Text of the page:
Innovation and Collaboration
Our region is famous for rivers, big fish and Puget Sound, and of course rain. But did you know flooding is becoming more frequent and severe? Increasingly communities, wildlife and livelihoods are threatened by water at the wrong time, in the wrong place, too much water or poor water quality.
There are innovative ways to keep communities safe, allow salmon and wildlife to thrive and protect farms and businesses. Floodplains by Design uses science, collaboration and partnership to create and integrate projects that improve flood protection for towns and farms, restore salmon habitats, improve water quality and enhance outdoor recreation.
Puget Sound’s major rivers and their floodplains deliver a wealth of economic, natural and cultural benefits and make the region a place we all love to call home. With your support, we are protecting and enhancing these vital regions, for people and nature.
Puget Sound is fed by more than 10,000 rivers and streams. The soils and climate conditions make this one of the world’s most productive agricultural regions. Puget Sound and its rivers are home to millions of salmon and a bounty of wildlife. It’s a crucial stop for migratory birds on the great Pacific Flyway. It’s also the economic heart of the Pacific Northwest, with 70 percent of Washington’s population and jobs, and 80 percent of the state’s income produced right here.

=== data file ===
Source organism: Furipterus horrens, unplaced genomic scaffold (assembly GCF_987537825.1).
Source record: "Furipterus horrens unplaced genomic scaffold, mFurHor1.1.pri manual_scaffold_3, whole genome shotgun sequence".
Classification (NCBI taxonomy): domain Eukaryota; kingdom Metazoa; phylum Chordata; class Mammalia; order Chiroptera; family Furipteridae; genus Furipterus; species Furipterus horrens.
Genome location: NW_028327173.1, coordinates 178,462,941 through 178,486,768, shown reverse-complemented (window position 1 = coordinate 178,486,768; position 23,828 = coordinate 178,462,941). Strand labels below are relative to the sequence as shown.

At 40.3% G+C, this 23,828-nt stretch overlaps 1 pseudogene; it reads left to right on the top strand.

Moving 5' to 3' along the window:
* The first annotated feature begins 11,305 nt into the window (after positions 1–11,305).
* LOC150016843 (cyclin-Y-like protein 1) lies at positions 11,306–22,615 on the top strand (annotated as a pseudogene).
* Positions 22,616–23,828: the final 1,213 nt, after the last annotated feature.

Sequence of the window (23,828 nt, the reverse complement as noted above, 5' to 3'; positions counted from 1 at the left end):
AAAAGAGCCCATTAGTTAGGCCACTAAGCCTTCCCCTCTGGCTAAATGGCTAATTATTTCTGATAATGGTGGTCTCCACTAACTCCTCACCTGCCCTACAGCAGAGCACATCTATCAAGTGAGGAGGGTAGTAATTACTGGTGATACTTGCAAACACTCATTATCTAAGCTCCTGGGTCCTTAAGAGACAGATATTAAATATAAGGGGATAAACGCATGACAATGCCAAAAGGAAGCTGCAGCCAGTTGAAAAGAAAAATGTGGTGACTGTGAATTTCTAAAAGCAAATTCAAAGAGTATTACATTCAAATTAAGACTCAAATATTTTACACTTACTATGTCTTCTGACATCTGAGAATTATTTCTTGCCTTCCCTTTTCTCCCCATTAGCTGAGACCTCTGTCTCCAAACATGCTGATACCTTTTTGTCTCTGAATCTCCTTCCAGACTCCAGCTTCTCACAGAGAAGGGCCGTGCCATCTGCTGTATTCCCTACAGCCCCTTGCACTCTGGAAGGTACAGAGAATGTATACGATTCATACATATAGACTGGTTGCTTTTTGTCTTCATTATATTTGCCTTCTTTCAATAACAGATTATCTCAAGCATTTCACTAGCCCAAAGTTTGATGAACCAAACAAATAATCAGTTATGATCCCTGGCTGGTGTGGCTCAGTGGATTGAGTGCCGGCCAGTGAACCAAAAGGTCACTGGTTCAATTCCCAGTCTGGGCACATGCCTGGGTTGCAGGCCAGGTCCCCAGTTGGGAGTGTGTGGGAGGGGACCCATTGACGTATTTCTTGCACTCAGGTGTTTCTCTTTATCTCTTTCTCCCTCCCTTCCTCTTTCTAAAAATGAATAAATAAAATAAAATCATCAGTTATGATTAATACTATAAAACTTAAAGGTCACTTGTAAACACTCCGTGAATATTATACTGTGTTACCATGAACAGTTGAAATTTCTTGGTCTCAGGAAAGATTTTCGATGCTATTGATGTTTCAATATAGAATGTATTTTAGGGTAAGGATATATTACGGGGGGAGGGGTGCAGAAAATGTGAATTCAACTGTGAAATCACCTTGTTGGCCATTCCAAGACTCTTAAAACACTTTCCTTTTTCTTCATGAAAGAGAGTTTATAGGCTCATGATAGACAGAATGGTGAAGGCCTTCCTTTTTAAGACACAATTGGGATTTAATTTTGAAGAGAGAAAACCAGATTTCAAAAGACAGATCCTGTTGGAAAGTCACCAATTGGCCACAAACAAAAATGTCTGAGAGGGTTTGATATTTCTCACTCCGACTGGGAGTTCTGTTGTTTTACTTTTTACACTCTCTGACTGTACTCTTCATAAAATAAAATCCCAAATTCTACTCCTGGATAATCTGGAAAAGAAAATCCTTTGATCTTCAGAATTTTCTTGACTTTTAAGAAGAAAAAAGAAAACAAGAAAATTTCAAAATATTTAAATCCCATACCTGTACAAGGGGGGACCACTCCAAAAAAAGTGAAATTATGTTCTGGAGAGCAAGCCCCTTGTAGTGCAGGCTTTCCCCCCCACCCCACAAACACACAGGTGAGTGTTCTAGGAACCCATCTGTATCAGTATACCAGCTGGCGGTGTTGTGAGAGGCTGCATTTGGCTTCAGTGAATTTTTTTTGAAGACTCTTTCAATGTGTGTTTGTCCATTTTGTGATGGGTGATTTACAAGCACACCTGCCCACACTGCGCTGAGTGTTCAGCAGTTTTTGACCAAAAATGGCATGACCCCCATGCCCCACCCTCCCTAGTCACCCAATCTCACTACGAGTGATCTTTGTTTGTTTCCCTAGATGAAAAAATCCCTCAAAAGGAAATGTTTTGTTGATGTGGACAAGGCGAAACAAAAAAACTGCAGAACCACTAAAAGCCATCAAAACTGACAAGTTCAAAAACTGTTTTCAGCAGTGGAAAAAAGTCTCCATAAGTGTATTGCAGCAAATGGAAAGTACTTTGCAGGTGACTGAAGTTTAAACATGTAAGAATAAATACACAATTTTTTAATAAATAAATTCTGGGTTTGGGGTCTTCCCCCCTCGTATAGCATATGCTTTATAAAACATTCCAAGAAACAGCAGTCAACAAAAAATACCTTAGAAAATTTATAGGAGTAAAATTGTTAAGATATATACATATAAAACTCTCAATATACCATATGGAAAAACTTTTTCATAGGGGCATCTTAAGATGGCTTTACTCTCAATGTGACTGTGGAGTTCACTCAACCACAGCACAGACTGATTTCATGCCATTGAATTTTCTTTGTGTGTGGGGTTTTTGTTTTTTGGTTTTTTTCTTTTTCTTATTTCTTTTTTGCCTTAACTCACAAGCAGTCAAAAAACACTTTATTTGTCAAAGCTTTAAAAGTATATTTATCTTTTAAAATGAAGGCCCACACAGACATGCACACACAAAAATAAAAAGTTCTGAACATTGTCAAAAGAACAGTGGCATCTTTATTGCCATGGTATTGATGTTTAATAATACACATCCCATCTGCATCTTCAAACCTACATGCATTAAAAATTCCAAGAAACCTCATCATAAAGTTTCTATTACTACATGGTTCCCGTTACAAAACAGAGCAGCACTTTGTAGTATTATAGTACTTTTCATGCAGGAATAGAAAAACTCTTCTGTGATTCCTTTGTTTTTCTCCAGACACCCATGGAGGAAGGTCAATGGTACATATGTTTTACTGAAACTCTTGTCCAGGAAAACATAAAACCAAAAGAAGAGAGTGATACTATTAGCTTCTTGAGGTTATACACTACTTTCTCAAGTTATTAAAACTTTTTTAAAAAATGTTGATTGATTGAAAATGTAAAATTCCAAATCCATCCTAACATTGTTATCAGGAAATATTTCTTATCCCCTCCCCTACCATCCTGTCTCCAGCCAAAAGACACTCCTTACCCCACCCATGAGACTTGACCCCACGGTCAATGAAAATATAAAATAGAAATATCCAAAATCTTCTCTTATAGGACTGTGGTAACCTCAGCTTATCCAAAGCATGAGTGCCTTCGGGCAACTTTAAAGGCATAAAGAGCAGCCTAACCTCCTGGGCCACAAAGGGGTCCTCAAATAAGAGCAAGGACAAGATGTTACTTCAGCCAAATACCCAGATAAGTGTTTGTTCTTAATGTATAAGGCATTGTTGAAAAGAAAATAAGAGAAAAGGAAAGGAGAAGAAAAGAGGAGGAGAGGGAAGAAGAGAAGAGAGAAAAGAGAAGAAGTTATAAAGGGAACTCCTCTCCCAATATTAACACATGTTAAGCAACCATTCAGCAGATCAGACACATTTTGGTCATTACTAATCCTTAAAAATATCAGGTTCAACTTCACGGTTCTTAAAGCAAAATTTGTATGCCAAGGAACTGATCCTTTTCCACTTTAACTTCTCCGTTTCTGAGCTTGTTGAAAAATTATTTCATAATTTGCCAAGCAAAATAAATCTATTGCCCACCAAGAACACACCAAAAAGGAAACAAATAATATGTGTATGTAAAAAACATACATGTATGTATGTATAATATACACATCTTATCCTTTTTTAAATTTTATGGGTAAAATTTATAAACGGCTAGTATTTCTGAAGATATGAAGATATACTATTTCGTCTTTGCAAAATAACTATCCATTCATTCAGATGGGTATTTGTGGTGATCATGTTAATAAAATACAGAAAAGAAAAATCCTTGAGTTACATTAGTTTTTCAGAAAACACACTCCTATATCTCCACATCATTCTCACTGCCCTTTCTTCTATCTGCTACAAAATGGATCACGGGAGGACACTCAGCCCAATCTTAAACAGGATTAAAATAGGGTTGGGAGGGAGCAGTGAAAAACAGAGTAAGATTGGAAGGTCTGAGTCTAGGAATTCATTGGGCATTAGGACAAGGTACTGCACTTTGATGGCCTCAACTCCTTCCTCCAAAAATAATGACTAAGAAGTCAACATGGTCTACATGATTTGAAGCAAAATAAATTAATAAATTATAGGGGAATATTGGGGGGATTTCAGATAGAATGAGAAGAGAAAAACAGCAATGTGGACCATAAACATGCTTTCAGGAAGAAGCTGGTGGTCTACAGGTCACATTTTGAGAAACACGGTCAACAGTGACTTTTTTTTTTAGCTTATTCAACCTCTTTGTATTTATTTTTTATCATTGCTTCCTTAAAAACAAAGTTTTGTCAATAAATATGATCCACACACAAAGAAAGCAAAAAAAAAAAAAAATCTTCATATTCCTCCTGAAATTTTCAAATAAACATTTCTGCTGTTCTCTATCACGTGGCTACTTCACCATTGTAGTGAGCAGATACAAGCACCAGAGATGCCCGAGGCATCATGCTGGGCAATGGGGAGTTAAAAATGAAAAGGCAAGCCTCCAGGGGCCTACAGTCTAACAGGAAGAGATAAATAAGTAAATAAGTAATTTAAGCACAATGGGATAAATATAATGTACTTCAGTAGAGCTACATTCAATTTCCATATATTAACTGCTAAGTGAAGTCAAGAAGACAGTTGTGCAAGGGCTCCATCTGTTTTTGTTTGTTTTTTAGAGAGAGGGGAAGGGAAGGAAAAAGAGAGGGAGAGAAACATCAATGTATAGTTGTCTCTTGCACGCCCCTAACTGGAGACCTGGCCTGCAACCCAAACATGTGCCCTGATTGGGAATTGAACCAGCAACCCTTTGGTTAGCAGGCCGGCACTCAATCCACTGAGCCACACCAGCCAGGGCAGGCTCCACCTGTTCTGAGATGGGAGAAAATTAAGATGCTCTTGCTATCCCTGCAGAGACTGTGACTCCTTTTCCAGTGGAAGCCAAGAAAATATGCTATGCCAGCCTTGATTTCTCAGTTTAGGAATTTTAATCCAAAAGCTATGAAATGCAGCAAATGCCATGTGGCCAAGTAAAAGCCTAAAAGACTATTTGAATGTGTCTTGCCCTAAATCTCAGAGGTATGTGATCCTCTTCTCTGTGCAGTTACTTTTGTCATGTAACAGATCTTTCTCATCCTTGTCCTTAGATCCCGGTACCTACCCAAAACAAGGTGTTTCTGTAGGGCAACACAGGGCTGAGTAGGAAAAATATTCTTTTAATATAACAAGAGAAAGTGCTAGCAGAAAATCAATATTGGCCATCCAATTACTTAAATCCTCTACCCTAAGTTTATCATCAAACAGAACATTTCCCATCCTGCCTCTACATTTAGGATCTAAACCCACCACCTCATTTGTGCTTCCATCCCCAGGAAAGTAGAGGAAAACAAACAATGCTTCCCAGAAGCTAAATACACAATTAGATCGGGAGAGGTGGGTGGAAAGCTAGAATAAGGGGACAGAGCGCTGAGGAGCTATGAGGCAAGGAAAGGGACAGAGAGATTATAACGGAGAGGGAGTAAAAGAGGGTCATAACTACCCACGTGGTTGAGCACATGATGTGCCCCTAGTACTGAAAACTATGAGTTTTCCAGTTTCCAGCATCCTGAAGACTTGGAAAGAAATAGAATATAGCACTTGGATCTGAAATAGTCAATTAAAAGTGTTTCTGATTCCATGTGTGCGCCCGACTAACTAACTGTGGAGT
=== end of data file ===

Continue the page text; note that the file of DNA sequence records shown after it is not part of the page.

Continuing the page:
Floodplains By Design
The Nature Conservancy is working with partners, including the Puget Sound Partnership and the U.S. Geologic Survey to bring the Puget Sound community together for integrated and efficient management of its major rivers and their floodplains.
We’ve created a model for funding and carrying out projects that make an impact. In 2013 nine projects used the Floodplains by Design approach to enhance floodplain management in the Puget Sound watershed. In 2014 additional projects received grants through the Washington Department of Ecology.
Floodplains by Design projects will create the information, tools, and inter-agency coordination needed to overcome these obstacles. It will integrate reducing flood hazards with restoring and protecting salmon and wildlife habitat, so that priorities are identified based on factors that matter to people and decisions are made to achieve common goals -- to provide clean water, abundant salmon runs and safer communities.
Several small-scale projects around Puget Sound have demonstrated that this approach can work. The Conservancy has led the way with its Fisher Slough and Port Susan Bay projects, both designed to provide multiple benefits—habitat restoration and enhanced protection against flooding for the region’s farms.